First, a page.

Saturday was fine with a few threatening clouds which never materialised. All except Lotus and Matra were out when practice started at mid-day. BRM had some ultra wide wheels to take a Goodyear GT tyre with little tread on the 12in of width that came in contact with the road.

These particular tyres arc being used on the winning McLarens in the Group 7 racing and have 2”, spacers in the mould to get the extra width. This causes two small shoulders round the centre of the tyre which need scrubbing off before the best adhesion is obtained. After several laps Stewart changed the fronts back to conventional tyres, then he changed the rears, and decided he preferred the handling of the normal tyres.

Dan Gurney, Eagle T1G Weslake.

Gurney experienced engine issues throughout qualifying

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Rindt had out the 36-plug Cooper but was not very happy as the brakes were playing up and he did not like this at all, so after Some time bleeding and adjusting he handed the new car over to Ickx and went out in the older car, which he threw around with his usual verve.

Gurney was not very happy with his engine and when he was on the hack straight the whole of the engine tightened up when the scavenge pump broke. McLaren was not having a very happy day as the new limited slip differential was playing up. On one part of the circuit there are a series of bumps which make the rear wheels lift and as they do the differential momentarily freewheels, which, with the engine near peak revs; could be disastrous.

After spending a lot of time in the garage McLaren rushed out in the last few minutes of practice and was unable to lift off quickly enough to get the revs down when it bounced without being cured. Although nothing came through the side of the engine, 12,000+ revs did not do it any good.

Clark led the burst of speed in the last half of practice by going out and getting a time of 1min 06.07sec, the first lap at over 125mph and one full second faster than his nearest rival.

Then with tanks full he put in a time for himself of 1min 6.9sec. Solana was allowed out in the third Lotus now that Clark would not need it, and to everyone’s surprise, including his own, he got down to 1min 7.88sec, seventh fastest overall in only nine laps of practice, which either says a lot for his improvement since last year or that the Lotus is an easier car to drive than it looks.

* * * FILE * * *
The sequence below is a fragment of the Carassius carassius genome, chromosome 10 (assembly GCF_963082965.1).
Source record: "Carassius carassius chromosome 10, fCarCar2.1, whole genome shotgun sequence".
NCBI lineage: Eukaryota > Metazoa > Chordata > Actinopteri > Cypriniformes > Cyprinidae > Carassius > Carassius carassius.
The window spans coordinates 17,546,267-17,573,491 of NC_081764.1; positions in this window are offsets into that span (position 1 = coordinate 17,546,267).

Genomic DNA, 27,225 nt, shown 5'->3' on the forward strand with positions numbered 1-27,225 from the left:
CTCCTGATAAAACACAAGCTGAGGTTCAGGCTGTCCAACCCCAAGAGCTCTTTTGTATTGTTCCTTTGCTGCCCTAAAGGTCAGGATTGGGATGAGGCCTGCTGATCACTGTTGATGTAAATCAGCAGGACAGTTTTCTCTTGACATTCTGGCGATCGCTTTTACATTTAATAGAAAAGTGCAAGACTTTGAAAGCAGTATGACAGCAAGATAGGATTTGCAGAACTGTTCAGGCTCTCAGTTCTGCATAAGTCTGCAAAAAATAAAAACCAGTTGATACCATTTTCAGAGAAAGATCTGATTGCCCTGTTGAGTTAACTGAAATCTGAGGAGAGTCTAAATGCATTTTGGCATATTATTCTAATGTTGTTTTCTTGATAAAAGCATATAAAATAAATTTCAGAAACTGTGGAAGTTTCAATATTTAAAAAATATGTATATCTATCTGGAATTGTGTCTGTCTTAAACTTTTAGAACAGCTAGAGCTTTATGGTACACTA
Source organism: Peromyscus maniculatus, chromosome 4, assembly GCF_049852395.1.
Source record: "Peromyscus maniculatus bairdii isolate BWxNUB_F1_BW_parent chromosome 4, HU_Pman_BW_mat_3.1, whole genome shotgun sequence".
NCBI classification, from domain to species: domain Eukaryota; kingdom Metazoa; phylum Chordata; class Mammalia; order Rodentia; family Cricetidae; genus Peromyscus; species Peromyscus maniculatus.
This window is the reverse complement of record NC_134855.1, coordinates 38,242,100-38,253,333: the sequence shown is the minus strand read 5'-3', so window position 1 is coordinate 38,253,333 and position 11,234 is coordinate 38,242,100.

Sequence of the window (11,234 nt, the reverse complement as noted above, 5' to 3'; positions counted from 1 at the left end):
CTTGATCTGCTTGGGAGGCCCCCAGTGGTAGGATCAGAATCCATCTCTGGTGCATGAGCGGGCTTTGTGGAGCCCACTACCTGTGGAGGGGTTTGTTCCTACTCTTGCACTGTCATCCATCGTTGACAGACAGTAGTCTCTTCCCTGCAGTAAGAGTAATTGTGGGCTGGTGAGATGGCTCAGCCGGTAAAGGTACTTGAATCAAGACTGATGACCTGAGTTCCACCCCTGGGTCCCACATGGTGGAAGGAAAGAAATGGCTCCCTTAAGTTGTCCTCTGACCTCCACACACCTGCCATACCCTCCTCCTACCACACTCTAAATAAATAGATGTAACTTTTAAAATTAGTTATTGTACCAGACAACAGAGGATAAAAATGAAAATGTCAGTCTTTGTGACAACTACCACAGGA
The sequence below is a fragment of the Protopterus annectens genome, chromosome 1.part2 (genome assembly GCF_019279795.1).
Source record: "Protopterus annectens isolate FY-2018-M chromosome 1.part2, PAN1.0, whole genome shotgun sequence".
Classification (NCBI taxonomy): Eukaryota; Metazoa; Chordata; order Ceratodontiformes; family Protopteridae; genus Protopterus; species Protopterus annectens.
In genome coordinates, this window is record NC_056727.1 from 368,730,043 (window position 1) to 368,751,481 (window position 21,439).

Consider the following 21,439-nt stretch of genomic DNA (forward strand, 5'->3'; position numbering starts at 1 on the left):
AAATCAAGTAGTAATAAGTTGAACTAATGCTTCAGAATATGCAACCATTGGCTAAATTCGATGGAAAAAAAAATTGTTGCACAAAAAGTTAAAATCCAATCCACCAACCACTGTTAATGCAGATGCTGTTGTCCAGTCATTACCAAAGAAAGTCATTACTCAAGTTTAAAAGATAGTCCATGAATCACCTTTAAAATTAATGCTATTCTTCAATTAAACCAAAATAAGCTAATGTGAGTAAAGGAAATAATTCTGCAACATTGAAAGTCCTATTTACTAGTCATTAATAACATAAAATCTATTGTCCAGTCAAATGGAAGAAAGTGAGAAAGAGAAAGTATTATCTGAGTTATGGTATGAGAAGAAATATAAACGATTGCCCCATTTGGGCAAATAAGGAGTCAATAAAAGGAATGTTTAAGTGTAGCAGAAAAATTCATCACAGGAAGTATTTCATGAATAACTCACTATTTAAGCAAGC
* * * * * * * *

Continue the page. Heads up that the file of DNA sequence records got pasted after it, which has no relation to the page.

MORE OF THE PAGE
Brabham, Amon and Gurney; before his engine broke, all got under 1min 7sec. Then Hill went out for his final few laps and thoroughly shook everyone by getting down to Clark’s time, then getting a bit faster and finally clipping a half-second off the best time to give himself pole position and the 1,000 dollar prize with a time of 1min 05.48sec (203.501kph).

This concluded practice and four teams were working hard at their engines: Gurney and McLaren to see what damage had been done; Brabham removing the old engine and hoping the other would arrive in time; Surtees had a metering Unit break in the last run and this could have been the trouble all along, so the mechanics were to attempt to take off the metering unit from the spare engine and lit it.

While this work was getting under way the largest crowd of campers ever to congregate at Watkins Glen started to barbecue their evening meals and the police were forced to close the gates as there was no more room to pitch tents.


Watkins Glen, New York, USA. 30/9-1/10 1967. .At the start Graham Hill (Lotus 49 Ford) leads from Dan Gurney (Eagle T1G Weslake), Jim Clark (Lotus 49 Ford), Chris Amon (Ferrari 312), Jack Brabham and Denny Hulme (Brabham BT24-Repco), Bruce McLaren (McLaren M5A BRM), Jackie Stewart, Jochen Rindt, Moises Solana, Jo Siffert, John Surtees, Mike Spence, Chris Irwin, Jo Bonnier, Jacky Ickx, Guy Ligier and Jean-Pierre Beltoise.